Walking The Fine Line Between Art & Porn

If you want to see Gisele naked, all you'll need is the latest copy of Vogue Paris. Inside the hallowed pages of that publication, you'll find two Giseles — one clothed, one wearing only sneakers and tube socks — duking it out for their lives, or at least for page-views.

It's Vogue, so it's as classy as a nude photo-shoot can get, and it's Gisele, so the photos are striking. You can't ignore the defined musculature of her body as she stretches, arches, and crouches — it's art-level stuff.

But... it's Gisele. She may be a model, according to her paycheck, but it's pretty obvious that she's also a major celebrity. She's a household name, she's tabloid fodder, she has a famous and publicly scrutinized marriage, etc. Because she long ago crossed that invisible line that divides "famous" from "luminous supergiant level famous," the shoot in Vogue Paris isn't a "nude photo-shoot with Gisele," it's a "nude photo-shoot of Gisele." There's an important difference.

Why are nude photographs acceptable public consumption for high-end society, when pornography isn't? The difference is in the intention, which shapes the execution. The nude — especially the female nude — has been an obsession of artists for centuries; it's a naturally beautiful form that appeals, biologically and aesthetically, to the human eye. It's also just great art material.

You've seen Leonardo da Vinci's "Study of Hands" or Michelangelo's many muscular nudes — the human body provides endless exploration and fascination for an artist. It's just as worthy a subject for the camera or paintbrush as a beautiful landscape (and people tend to find it a lot more interesting, for some reason, wink wink). Naturally, art that features nudes can (and often does) have a sexual element, but there's usually artistic intention at its core — an intention to display the body as an object of beauty, fascination, and study. Nudes that fall under the sleazier heading of pornography tend to have cruder intentions behind them — exploitation, profit, display, shock value.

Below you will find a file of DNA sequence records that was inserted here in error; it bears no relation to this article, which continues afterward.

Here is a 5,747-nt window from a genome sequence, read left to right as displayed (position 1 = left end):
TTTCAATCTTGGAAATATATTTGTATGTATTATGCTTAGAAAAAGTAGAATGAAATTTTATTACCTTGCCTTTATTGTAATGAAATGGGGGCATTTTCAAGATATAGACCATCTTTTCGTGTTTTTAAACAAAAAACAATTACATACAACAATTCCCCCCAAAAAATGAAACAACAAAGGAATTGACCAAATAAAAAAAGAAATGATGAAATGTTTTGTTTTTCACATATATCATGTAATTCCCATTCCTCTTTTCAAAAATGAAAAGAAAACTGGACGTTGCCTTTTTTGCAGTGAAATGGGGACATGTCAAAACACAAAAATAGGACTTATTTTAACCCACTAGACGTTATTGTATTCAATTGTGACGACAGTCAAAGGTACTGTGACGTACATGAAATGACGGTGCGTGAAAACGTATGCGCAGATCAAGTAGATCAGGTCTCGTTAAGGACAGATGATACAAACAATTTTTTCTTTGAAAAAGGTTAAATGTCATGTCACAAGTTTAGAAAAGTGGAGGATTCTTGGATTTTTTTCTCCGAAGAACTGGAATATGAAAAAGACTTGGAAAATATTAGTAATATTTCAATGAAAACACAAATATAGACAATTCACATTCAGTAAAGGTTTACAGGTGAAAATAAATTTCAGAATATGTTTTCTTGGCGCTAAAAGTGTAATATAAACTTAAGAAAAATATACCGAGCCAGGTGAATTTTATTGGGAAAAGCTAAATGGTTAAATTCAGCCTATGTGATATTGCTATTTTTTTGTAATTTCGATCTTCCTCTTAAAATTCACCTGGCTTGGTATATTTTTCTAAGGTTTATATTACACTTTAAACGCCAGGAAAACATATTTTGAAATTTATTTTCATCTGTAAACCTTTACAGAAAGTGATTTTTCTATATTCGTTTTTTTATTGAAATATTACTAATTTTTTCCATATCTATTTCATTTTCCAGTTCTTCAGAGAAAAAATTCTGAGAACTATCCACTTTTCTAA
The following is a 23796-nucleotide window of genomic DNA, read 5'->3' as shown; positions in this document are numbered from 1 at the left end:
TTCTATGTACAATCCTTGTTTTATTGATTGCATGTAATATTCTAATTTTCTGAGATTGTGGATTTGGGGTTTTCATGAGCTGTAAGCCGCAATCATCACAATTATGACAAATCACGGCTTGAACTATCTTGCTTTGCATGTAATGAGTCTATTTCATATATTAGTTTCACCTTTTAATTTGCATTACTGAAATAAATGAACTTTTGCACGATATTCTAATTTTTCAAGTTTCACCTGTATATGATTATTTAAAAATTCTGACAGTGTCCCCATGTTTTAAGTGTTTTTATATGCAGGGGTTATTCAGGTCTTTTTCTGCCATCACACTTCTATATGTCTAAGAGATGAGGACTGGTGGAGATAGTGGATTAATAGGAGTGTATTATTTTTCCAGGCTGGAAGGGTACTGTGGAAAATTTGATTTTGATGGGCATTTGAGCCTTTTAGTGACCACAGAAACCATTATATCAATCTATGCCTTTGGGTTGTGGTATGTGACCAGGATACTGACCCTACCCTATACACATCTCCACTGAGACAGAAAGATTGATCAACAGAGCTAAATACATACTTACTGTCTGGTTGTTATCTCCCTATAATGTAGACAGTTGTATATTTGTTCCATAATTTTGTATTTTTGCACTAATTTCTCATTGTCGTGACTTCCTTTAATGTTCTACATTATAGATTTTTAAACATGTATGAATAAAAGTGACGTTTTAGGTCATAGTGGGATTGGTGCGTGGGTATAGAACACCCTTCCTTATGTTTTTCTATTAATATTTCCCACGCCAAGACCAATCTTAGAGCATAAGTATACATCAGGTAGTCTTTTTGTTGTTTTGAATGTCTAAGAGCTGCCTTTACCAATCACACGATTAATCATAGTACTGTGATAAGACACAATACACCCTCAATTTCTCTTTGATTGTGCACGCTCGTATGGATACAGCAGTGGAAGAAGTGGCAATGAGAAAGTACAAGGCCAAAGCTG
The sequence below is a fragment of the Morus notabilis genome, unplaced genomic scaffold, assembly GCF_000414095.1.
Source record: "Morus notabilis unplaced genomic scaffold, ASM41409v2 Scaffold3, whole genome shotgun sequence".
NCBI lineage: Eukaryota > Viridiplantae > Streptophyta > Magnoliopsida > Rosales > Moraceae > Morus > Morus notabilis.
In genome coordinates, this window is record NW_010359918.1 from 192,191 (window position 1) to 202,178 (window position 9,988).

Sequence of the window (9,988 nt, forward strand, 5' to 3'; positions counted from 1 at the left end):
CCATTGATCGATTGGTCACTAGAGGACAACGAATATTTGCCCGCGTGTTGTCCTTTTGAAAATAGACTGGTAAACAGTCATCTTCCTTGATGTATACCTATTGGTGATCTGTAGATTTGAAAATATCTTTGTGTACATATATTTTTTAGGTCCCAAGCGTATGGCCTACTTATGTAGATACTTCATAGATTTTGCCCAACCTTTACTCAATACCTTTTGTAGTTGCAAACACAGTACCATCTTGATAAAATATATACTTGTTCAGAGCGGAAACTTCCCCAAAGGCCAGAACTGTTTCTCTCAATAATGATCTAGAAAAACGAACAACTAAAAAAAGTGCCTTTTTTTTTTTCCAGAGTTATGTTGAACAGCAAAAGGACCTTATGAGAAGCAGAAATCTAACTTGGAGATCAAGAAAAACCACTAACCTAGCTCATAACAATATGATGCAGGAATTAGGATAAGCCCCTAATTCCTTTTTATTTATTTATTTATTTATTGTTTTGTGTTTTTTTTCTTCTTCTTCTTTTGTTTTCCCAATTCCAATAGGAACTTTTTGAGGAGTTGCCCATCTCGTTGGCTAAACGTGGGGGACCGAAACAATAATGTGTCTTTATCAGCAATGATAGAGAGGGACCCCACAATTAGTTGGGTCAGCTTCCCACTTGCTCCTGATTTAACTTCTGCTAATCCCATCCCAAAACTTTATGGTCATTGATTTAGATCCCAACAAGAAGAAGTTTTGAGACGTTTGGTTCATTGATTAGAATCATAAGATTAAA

There's an obvious artistic intention behind the photo-shoot with Gisele. It's gorgeously done. But the intention is a little bit invalidated once the magazine goes to print — or once the photos start hitting Instagram — simply because Gisele is so famous.

It's naive to pretend that there's not a different sort of intrigue that comes attached to a famous name. "Anonymous female nude" doesn't carry the same thrill that "Julia Roberts topless" does. (Have fun with that one, search engines.) In the former, you're an observer; in the latter, you're a voyeur, because you're jonesing for a more intimate look into the familiar — trying to get closer, so to speak, to something you've already seen before.

Models have long been exactly what their name says they are: human clothes-hangers when clothed, objets d'art when nude. They're supposed to look idealized — and believe me, Gisele looks idealized. When photographed, they're designed for art, not voyeurism. But it's different with celebrities, whose relationship with the public is a much more intimate one: We may not know the name of the girl in the corner of the Dolce & Gabbana ad, but we know Scarlett Johansson's cup size. "Nude photoshoot with Gisele in Vogue Paris" can never be simply a artistic exploration of the female body; she's too big a name for that. That's a search term now. It inspires voyeurism. We're not as interested in seeing how Inez and Vinoodh shoot the nudes — we want to see how Gisele's ass looks at 33.

Sure, the photo-shoot has plenty of signifiers of artistic credence. It's in Vogue Paris, for goodness sake. But to a tabloid-reading audience, it scratches the same itch that celebrities' nude selfies do. We want to see how they're aging, see if they really do look that perfect underneath. It's not the photography we want to see, it's their real selves. And maybe that's a new form of art. But maybe it's just creepy.

Images: @inezvinoodh/Instagram, @survivorfashion/Instagram